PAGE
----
Intrapreneur TroublemakerIntrapreneurs are a troubled breed sitting halfway between entrepreneur and employee – disrupting the workplace whilst hamstrung by politics, silos, hidden agenda… intrapreneurship can be thankless.

If the organization doesn’t really advocate intrapreneurship, then the intrapreneur tends to go underground – the covert intrapreneur.

I admit, as an employee, I was a pain in the ass – I always wanted to know ‘why’ and ‘what if-?’ and I wasn’t really bothered about ‘how’ but always wanted to do things differently. At the time, I suspected I was troubled by an inability to focus and that I was always being distracted. In hindsight, I just needed a pathway to follow that would encourage the inquiring mind and also enable it to deliver something new.

Interestingly, the first time that I was given a free reign, I applied intrapreneurial thinking (asking ‘what if-?’, looking at established models in new ways, creation of competitor attack plans, working on giving key stakeholders what they want before the desired outcomes of our own business… and so on) and I drove revenue up by 1400%, raised profitability by a ridiculous amount and cultivated a new team spirit.

This was my first real experience of intrapreneurship ‘working’.

Want to know something? I loved it. It felt great.

I made my employer millions of pounds (I was rewarded financially) and I had fun. The breakdown came, really because I wasn’t being recognized by my bosses for the new ways of working, the new business, the new customers… I felt taken for granted and slowly resented it.

I encourage reflective thinking in my clients and so let’s flip this situation around. How did I think that my bosses felt?

  • They see a younger person (the owners were in their 60’s, I was in my 30’s) walk through the door and challenging their 10-year business model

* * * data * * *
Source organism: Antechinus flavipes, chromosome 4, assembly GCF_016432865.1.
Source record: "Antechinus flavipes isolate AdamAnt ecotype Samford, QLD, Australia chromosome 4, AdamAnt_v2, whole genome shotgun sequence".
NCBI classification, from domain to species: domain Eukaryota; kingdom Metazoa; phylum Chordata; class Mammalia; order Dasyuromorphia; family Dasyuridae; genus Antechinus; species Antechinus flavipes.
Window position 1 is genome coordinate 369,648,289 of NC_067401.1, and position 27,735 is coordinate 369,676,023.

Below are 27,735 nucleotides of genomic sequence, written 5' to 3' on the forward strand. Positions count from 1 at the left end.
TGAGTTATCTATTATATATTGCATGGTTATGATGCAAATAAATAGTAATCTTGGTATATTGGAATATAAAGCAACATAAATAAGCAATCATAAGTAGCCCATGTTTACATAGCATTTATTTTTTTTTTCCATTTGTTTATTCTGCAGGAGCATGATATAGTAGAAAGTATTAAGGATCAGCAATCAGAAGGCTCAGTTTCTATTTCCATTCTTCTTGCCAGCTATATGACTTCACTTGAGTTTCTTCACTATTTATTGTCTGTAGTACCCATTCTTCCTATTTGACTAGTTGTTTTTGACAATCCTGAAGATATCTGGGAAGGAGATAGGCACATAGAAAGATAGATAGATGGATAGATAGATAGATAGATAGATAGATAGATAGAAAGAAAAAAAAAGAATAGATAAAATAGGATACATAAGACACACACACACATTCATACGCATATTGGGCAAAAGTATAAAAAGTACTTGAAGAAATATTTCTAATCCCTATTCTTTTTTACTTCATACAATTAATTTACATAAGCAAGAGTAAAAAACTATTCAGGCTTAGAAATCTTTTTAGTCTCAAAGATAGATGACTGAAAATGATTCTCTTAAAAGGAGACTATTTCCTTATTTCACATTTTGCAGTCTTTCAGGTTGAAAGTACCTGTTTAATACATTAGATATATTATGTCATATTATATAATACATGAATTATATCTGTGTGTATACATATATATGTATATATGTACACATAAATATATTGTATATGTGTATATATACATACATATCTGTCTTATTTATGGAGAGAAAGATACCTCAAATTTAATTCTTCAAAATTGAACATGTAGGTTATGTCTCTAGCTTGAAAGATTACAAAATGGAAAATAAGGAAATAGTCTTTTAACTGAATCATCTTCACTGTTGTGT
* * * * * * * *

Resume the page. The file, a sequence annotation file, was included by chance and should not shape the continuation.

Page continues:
• I upset colleagues by challenging long-established processes and refusing to do them if they were duplicated elsewhere
  • Whilst there were no quality standards in place, there were ‘ways we do things round here’ – and I willfully ignored them
  • I argued in board meetings
  • I acted like I owned the place
  • I forced them to implement quality standards
  • I refused to do tasks that I felt were irrelevant to my targets

Basically, I displayed zero emotional intelligence (EQ), zero collaborative intelligence (CQ) and made life miserable for two people who wanted their company to be a lifestyle business rather than the next big thing.

And I wondered why I wasn’t being recognized for my efforts.

By failing to sanction intrapreneurship, leaders and managers simply push enterprising people underground – they live by such maxims as ‘keep it below the radar’, ‘don’t let the organization infect your ideas’, ‘better to beg forgiveness than seek permission’ – all wrong but if they have nowhere else to go, then guess what? It will happen anyway.

My advice to organization leaders is simple: create a sanctioned intrapreneurship environment. For the intrapreneur: don’t be covert, don’t hide from the trouble you are making – but if the employer won’t / can’t support and endorse your intrapreneurial adventures… QUIT!

Intrapreneurs SHOULD create trouble – conflict can be a positive factor in an organization as it creates new thinking and new ways of working – but the sensitivity of how these dynamics ebb and flow has to be high on the mind of this troublemaker. So if you ARE an intrapreneur… get working on your EQ and CQ.

If you lead an organization considering developing sanctioned intrapreneurship, then we should be talking.

Make Some Trouble